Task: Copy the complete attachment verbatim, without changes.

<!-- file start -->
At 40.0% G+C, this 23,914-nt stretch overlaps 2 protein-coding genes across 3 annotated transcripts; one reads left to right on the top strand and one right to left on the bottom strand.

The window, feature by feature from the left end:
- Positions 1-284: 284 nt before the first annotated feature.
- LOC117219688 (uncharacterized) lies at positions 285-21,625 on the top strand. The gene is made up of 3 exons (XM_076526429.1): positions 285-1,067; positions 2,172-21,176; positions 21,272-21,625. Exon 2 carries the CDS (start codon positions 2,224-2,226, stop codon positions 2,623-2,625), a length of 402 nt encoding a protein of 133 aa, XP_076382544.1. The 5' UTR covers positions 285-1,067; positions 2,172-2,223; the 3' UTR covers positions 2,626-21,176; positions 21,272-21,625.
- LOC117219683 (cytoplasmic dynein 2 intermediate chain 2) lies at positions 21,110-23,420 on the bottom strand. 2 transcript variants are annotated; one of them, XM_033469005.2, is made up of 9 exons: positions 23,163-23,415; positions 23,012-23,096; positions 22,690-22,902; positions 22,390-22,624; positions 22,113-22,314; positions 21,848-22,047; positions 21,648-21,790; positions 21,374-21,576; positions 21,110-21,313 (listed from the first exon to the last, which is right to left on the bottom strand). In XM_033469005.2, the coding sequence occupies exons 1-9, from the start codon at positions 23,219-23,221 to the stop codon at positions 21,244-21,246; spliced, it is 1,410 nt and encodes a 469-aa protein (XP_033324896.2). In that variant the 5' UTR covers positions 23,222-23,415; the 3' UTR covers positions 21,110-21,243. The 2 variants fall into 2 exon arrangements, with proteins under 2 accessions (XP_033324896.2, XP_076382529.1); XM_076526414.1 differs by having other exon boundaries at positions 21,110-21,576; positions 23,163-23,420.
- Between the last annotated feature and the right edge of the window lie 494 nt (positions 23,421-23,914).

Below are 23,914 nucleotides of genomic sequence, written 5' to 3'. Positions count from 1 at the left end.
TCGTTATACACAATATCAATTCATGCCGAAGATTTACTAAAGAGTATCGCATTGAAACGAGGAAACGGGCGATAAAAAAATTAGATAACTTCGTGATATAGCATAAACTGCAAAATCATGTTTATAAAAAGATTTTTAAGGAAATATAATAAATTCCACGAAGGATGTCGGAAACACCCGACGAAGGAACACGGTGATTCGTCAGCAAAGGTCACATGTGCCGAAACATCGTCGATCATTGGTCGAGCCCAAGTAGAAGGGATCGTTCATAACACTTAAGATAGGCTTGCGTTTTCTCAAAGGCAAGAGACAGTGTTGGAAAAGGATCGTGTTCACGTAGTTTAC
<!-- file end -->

At 40.0% G+C, this 23,914-nt stretch overlaps 2 protein-coding genes across 3 annotated transcripts; one reads left to right on the top strand and one right to left on the bottom strand.

The window, feature by feature from the left end:
- Positions 1-284: 284 nt before the first annotated feature.
- LOC117219688 (uncharacterized) lies at positions 285-21,625 on the top strand. The gene is made up of 3 exons (XM_076526429.1): positions 285-1,067; positions 2,172-21,176; positions 21,272-21,625. Exon 2 carries the CDS (start codon positions 2,224-2,226, stop codon positions 2,623-2,625), a length of 402 nt encoding a protein of 133 aa, XP_076382544.1. The 5' UTR covers positions 285-1,067; positions 2,172-2,223; the 3' UTR covers positions 2,626-21,176; positions 21,272-21,625.
- LOC117219683 (cytoplasmic dynein 2 intermediate chain 2) lies at positions 21,110-23,420 on the bottom strand. 2 transcript variants are annotated; one of them, XM_033469005.2, is made up of 9 exons: positions 23,163-23,415; positions 23,012-23,096; positions 22,690-22,902; positions 22,390-22,624; positions 22,113-22,314; positions 21,848-22,047; positions 21,648-21,790; positions 21,374-21,576; positions 21,110-21,313 (listed from the first exon to the last, which is right to left on the bottom strand). In XM_033469005.2, the coding sequence occupies exons 1-9, from the start codon at positions 23,219-23,221 to the stop codon at positions 21,244-21,246; spliced, it is 1,410 nt and encodes a 469-aa protein (XP_033324896.2). In that variant the 5' UTR covers positions 23,222-23,415; the 3' UTR covers positions 21,110-21,243. The 2 variants fall into 2 exon arrangements, with proteins under 2 accessions (XP_033324896.2, XP_076382529.1); XM_076526414.1 differs by having other exon boundaries at positions 21,110-21,576; positions 23,163-23,420.
- Between the last annotated feature and the right edge of the window lie 494 nt (positions 23,421-23,914).

Below are 23,914 nucleotides of genomic sequence, written 5' to 3'. Positions count from 1 at the left end.
TCGTTATACACAATATCAATTCATGCCGAAGATTTACTAAAGAGTATCGCATTGAAACGAGGAAACGGGCGATAAAAAAATTAGATAACTTCGTGATATAGCATAAACTGCAAAATCATGTTTATAAAAAGATTTTTAAGGAAATATAATAAATTCCACGAAGGATGTCGGAAACACCCGACGAAGGAACACGGTGATTCGTCAGCAAAGGTCACATGTGCCGAAACATCGTCGATCATTGGTCGAGCCCAAGTAGAAGGGATCGTTCATAACACTTAAGATAGGCTTGCGTTTTCTCAAAGGCAAGAGACAGTGTTGGAAAAGGATCGTGTTCACGTAGTTTAC